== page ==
What I learned
I learned a lot about myself, how to manage a team and how to analyse the “business” requirements and identify the root causes of the problems. I also learned that data science is not only about focusing on data. The real objective of a data scientist is to help the business solve a problem. That in some cases you just can’t wait to get a good data set to start working. Sometimes you just have to work with what you got and come up with a solution that can help address the issue and gather more data. You may have to go through several rounds of experimentation and get more data and insights at every stage. That’s what one of the mentors told us: “if you don’t have data, define a way to create them”.
Aside from this, it was interesting to work in a very challenging environment. I didn’t know anyone from my group, I pretty much didn’t know anything about space and you have to deliver something in 2 days. I discovered a lot of tools and techniques such as accessing Twitter feeds through an API, using Amazon Web Services for cloud computing, what are the latest trends (web/app development, VR…) and also a new industry that is booming and requires a lot of innovative and talented professionals.
Like everyone I was a bit scared of what would have been my added value to the group but the reality is that everyone else in the group was thinking exactly the same. The magic of hackathons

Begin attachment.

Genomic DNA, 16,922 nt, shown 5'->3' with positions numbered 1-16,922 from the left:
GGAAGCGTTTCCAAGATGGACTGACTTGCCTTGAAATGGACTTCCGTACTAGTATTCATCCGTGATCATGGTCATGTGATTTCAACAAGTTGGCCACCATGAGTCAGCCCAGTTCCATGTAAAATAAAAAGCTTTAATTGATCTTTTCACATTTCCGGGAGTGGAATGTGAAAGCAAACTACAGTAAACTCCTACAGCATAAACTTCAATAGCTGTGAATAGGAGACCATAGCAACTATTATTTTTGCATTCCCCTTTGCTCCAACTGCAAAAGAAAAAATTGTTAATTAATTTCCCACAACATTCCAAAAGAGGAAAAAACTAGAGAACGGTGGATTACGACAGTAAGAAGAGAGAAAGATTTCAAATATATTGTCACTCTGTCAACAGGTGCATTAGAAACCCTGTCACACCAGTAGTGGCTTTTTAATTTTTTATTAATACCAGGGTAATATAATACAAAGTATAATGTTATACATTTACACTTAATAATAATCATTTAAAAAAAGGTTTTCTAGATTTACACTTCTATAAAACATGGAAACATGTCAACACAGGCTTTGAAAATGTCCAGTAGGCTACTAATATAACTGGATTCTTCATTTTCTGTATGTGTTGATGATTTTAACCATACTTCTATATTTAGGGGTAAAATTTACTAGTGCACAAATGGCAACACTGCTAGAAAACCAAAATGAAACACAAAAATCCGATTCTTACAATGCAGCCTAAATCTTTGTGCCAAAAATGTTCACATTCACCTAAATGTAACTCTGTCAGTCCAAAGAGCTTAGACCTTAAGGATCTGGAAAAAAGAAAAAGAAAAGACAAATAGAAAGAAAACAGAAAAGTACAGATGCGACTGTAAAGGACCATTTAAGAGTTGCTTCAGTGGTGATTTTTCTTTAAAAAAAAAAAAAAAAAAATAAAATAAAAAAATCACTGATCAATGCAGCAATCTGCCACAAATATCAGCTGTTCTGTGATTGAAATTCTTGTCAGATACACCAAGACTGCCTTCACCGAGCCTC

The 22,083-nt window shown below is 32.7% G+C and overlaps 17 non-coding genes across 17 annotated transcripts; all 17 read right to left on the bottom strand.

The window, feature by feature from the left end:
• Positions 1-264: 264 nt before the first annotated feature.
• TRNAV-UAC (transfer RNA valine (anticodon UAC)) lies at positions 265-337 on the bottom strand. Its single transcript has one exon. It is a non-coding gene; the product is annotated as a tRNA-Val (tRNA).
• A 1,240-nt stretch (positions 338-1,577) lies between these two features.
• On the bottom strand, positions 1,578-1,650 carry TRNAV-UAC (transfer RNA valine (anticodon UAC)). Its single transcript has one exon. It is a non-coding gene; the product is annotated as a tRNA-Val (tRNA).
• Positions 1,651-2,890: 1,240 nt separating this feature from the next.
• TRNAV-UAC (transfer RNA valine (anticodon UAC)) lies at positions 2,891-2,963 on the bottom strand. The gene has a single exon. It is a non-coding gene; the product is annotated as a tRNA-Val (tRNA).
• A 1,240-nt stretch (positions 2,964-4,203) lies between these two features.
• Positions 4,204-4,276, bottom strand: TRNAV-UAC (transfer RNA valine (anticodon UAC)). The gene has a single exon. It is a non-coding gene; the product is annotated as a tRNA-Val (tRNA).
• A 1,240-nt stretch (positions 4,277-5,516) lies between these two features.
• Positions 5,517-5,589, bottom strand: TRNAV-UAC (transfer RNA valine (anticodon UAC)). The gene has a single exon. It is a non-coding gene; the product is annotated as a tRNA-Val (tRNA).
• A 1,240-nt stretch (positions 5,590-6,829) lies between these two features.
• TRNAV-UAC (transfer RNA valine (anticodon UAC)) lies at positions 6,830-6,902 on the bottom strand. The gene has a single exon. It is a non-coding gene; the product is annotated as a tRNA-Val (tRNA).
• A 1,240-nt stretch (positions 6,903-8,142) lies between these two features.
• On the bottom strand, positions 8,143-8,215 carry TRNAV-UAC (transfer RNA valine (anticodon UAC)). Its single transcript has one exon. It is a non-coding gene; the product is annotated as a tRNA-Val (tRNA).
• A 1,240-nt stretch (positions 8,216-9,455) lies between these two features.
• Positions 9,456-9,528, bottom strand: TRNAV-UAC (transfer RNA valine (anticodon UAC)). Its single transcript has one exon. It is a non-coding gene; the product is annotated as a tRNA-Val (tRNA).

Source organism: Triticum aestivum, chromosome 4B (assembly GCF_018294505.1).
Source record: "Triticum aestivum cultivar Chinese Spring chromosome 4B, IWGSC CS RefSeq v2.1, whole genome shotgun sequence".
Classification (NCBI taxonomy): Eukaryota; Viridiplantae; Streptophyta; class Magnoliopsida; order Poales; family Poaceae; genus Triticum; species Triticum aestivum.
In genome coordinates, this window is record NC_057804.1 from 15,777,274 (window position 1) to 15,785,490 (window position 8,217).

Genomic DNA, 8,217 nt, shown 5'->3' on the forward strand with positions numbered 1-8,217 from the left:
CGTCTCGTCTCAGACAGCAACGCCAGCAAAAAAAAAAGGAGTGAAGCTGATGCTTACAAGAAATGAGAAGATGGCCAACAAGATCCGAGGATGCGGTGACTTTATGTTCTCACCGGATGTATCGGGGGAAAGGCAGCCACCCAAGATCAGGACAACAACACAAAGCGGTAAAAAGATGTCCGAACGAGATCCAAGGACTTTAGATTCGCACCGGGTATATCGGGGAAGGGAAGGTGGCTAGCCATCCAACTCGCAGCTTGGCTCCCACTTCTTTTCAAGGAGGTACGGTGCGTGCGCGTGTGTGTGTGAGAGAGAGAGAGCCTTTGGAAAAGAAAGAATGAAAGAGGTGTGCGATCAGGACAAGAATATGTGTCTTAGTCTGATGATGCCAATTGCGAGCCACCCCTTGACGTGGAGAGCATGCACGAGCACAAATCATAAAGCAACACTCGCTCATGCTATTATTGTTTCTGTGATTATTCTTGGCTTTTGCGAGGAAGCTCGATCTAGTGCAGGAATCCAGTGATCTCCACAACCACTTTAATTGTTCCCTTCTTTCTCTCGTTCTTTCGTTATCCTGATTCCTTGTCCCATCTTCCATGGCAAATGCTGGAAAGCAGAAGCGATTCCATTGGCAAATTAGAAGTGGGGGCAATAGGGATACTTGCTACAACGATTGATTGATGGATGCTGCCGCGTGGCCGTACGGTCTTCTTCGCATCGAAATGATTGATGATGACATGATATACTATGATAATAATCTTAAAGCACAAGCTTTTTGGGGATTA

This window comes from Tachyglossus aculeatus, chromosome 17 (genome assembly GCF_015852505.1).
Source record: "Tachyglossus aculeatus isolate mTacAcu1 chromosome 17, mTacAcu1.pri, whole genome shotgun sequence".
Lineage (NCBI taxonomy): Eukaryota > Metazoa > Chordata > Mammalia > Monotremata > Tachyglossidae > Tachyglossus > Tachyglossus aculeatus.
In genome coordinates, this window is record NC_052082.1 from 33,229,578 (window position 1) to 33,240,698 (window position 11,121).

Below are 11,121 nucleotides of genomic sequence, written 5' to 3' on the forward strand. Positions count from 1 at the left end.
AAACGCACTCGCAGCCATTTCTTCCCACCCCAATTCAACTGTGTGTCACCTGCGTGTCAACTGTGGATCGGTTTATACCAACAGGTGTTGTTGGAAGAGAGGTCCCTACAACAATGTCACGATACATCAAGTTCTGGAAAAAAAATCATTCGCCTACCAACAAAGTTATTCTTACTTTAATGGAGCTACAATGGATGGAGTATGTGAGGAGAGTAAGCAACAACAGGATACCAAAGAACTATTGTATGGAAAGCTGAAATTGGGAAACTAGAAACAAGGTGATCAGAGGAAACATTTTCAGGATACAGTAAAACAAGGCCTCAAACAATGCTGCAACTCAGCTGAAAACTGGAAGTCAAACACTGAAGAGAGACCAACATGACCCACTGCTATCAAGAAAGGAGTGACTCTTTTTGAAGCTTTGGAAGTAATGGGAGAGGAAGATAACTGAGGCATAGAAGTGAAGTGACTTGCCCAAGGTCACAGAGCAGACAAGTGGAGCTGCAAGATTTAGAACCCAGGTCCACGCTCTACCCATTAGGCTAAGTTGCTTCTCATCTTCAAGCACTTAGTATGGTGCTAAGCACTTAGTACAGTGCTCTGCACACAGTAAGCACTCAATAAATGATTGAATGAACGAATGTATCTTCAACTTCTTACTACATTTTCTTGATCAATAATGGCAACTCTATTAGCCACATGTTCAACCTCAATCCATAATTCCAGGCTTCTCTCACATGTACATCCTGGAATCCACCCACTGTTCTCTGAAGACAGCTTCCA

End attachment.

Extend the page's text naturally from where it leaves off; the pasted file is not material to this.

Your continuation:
does operate very quickly as soon as the challenge starts: the group will create a dynamic by itself. What it requires is:
- Be open-minded: listen to everyone in the group, talk to other groups, don’t focus only on a specific topic but be ready to learn new things even if they are not related to your fields. During the hackathon at some point I was debugging some AngularJS code… I had never ever ever coded in that language before and I succeeded to find the bug!
- Collaborate: don’t stay in your corner. Ask questions, talk about your ideas and provide feedback to the group. Collaboration is key! Even a simple task like performing a search on google, talk to the group first, someone may tell you they know or has heard about a website. That will save you time or even change your perspective.
- Make it fun, make it fun and make it extremely fun!